Baccharis salicina

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Baccharis salicina
Scientific classification
Kingdom: Plantae
(unranked): Angiosperms
(unranked): Eudicots
(unranked): Asterids
Order: Asterales
Family: Asteraceae
Tribe: Astereae
Genus: Baccharis
Species: B. salicina
Binomial name
Baccharis salicina
Torr. & Gray

Baccharis salicina is a species of North American plants in the sunflower family. Common names include willow baccharis,[2] and Great Plains false willow.[3]


The plant is native to the United States (southern Great Plains region and Southwestern United States; states of California, Nevada, Arizona, Colorado, Kansas, New Mexico, Oklahoma, Texas, and Utah [4][5] and northern Mexico (Baja California, Chihuahua, Coahuila, Nuevo León, Durango, Sonora).[3][6]

The plant grows on open sandy flood plains, most commonly in mildly saline areas.[7]


Baccharis salicina is a shrub producing erect, branching stems approaching 4 metres (13 ft) in maximum height. The thick leaves are oblong to oval in shape and sometimes have roughly toothed edges. They may be up to 7 centimetres (2.8 in) long. The shrub is dioecious, with male and female plants producing flower heads of different types. The head is enclosed in a layer of phyllaries and the female flowers yield fruits, each an achene with a white pappus about a centimeter long.[3]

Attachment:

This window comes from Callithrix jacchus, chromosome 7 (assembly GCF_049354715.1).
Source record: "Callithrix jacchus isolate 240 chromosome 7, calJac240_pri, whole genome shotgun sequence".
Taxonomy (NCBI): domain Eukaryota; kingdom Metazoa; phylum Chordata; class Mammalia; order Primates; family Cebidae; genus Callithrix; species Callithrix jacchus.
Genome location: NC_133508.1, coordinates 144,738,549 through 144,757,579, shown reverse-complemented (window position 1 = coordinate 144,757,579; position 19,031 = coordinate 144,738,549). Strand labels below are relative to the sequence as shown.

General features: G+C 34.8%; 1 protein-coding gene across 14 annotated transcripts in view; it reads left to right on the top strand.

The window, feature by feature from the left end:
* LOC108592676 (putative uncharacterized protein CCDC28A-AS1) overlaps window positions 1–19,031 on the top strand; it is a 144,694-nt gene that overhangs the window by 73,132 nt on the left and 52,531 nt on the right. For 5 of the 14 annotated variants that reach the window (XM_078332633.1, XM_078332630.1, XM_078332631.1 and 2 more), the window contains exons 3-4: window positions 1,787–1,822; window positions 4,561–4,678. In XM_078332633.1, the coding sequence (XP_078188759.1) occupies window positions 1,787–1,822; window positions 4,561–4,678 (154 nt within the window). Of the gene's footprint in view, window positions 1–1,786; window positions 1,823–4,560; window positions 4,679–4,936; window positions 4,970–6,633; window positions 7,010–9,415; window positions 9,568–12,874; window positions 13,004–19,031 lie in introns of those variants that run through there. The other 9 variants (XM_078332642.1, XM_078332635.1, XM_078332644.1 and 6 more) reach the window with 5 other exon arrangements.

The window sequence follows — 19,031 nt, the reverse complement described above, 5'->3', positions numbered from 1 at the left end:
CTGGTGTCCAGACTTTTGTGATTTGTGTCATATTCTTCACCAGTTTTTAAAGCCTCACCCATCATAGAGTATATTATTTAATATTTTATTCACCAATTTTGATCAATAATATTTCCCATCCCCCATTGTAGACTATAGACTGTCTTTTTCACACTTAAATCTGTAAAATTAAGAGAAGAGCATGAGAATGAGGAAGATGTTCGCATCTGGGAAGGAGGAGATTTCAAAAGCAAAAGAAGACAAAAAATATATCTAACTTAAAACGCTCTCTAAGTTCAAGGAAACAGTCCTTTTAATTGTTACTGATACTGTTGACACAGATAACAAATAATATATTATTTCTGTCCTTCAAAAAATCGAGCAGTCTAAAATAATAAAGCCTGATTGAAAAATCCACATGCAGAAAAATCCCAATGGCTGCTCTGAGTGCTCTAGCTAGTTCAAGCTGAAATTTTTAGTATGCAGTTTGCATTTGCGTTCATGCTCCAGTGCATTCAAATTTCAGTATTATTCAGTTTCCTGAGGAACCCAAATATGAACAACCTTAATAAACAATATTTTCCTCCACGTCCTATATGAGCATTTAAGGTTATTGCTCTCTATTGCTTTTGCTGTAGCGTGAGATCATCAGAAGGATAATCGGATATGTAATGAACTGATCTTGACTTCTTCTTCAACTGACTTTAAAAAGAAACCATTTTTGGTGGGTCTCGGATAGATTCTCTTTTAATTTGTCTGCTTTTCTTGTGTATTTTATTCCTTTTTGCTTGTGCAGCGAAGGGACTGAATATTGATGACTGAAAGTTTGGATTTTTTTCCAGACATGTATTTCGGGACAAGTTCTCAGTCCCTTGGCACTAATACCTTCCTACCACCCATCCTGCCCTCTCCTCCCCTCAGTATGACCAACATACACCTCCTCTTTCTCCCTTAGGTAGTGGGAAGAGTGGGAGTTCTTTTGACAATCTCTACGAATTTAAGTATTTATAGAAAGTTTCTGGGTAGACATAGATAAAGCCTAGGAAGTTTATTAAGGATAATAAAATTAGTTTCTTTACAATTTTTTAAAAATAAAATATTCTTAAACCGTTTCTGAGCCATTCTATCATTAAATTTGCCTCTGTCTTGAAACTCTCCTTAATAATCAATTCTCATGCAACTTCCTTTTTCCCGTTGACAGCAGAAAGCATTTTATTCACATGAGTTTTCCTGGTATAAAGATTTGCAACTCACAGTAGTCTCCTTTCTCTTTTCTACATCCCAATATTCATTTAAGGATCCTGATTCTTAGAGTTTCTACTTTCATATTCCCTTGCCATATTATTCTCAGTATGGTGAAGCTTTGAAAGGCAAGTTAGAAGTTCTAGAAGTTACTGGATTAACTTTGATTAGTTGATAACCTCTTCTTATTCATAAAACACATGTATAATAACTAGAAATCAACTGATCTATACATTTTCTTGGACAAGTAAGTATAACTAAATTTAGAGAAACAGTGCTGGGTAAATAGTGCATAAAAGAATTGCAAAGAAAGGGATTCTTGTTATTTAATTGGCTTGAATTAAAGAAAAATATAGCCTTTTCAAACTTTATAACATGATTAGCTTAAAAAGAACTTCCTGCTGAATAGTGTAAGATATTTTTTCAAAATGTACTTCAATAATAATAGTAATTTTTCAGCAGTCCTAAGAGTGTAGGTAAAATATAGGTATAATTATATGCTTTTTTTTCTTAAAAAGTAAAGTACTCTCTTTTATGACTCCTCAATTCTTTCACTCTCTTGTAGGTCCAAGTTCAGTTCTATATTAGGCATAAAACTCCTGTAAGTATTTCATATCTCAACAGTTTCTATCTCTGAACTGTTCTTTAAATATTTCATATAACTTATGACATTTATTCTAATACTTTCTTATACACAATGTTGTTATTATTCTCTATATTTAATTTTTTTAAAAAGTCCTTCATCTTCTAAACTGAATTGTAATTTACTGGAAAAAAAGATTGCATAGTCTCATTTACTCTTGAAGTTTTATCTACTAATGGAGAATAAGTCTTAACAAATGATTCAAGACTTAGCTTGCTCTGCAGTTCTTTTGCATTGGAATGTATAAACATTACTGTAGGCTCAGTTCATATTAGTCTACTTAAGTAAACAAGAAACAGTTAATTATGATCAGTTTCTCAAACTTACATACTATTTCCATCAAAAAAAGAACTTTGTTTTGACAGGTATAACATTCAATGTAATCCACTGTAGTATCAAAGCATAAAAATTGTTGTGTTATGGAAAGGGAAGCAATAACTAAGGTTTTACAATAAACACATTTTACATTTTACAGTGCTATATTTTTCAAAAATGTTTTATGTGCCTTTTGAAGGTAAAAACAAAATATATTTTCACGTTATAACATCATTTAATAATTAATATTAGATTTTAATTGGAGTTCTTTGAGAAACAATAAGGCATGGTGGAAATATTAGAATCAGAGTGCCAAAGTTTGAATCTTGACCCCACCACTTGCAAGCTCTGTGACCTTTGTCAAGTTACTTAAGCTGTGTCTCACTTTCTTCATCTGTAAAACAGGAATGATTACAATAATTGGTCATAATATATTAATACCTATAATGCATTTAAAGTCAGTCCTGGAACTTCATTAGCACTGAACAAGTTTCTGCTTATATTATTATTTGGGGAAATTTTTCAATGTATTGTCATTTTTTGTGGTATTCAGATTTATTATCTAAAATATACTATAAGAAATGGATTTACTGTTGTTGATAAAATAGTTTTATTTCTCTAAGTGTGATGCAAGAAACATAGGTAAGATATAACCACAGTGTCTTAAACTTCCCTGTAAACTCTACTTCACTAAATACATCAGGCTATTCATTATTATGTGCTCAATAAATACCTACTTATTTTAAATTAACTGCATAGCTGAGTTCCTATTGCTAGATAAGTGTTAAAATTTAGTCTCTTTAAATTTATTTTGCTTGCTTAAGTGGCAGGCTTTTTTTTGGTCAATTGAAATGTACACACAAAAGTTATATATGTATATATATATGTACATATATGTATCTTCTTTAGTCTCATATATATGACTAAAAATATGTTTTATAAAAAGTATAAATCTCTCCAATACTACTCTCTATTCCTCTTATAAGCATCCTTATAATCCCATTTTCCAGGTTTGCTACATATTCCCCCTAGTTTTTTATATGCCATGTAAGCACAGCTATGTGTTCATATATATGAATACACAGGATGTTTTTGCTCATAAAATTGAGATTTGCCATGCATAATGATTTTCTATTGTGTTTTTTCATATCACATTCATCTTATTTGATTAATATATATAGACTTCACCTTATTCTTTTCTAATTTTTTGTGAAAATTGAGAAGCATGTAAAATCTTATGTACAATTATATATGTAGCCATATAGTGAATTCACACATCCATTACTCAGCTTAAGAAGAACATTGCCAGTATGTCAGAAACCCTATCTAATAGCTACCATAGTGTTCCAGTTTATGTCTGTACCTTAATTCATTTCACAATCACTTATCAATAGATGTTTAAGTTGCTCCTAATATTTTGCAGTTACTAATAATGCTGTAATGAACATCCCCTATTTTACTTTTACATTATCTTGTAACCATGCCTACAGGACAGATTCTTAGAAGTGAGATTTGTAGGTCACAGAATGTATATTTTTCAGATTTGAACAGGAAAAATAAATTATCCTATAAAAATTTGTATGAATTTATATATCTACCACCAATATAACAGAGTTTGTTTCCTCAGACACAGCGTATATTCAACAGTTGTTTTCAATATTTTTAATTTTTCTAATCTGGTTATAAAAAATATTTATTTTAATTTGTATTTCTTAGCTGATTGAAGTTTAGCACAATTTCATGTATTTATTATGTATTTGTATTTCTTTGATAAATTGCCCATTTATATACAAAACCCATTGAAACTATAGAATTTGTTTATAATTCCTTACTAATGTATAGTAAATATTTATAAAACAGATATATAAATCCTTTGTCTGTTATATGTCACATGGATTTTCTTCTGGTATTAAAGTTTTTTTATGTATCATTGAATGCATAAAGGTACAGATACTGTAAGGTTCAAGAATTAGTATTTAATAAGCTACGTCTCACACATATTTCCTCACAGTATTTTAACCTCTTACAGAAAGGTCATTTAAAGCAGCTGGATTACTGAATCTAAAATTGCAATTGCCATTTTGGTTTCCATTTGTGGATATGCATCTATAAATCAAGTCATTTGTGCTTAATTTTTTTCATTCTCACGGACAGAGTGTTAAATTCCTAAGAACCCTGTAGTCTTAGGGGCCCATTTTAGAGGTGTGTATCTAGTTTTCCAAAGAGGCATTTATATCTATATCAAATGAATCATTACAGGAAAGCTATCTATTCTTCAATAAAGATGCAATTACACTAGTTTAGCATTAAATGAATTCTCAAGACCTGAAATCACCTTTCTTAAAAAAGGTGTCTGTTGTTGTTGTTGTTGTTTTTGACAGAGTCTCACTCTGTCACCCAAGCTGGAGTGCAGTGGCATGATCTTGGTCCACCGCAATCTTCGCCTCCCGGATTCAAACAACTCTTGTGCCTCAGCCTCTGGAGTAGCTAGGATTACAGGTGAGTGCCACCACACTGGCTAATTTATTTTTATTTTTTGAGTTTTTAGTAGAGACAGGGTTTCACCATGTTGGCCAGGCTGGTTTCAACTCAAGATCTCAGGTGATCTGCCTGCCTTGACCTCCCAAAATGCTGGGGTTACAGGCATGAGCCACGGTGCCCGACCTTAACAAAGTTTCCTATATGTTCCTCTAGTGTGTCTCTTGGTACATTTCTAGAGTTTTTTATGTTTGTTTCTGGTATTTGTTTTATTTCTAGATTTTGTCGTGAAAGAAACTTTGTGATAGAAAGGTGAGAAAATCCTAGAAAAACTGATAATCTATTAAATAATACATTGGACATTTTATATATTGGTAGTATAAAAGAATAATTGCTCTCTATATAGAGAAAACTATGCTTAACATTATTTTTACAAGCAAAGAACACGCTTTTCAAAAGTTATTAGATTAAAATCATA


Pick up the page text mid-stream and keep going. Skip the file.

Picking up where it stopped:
The earliest name for the species is Baccharis salicifolia Nutt., coined in 1840.[8] This name, however, had previously been used for some South American material,[9] so the North American plants needed to be renamed as Baccharis salicina.[10]


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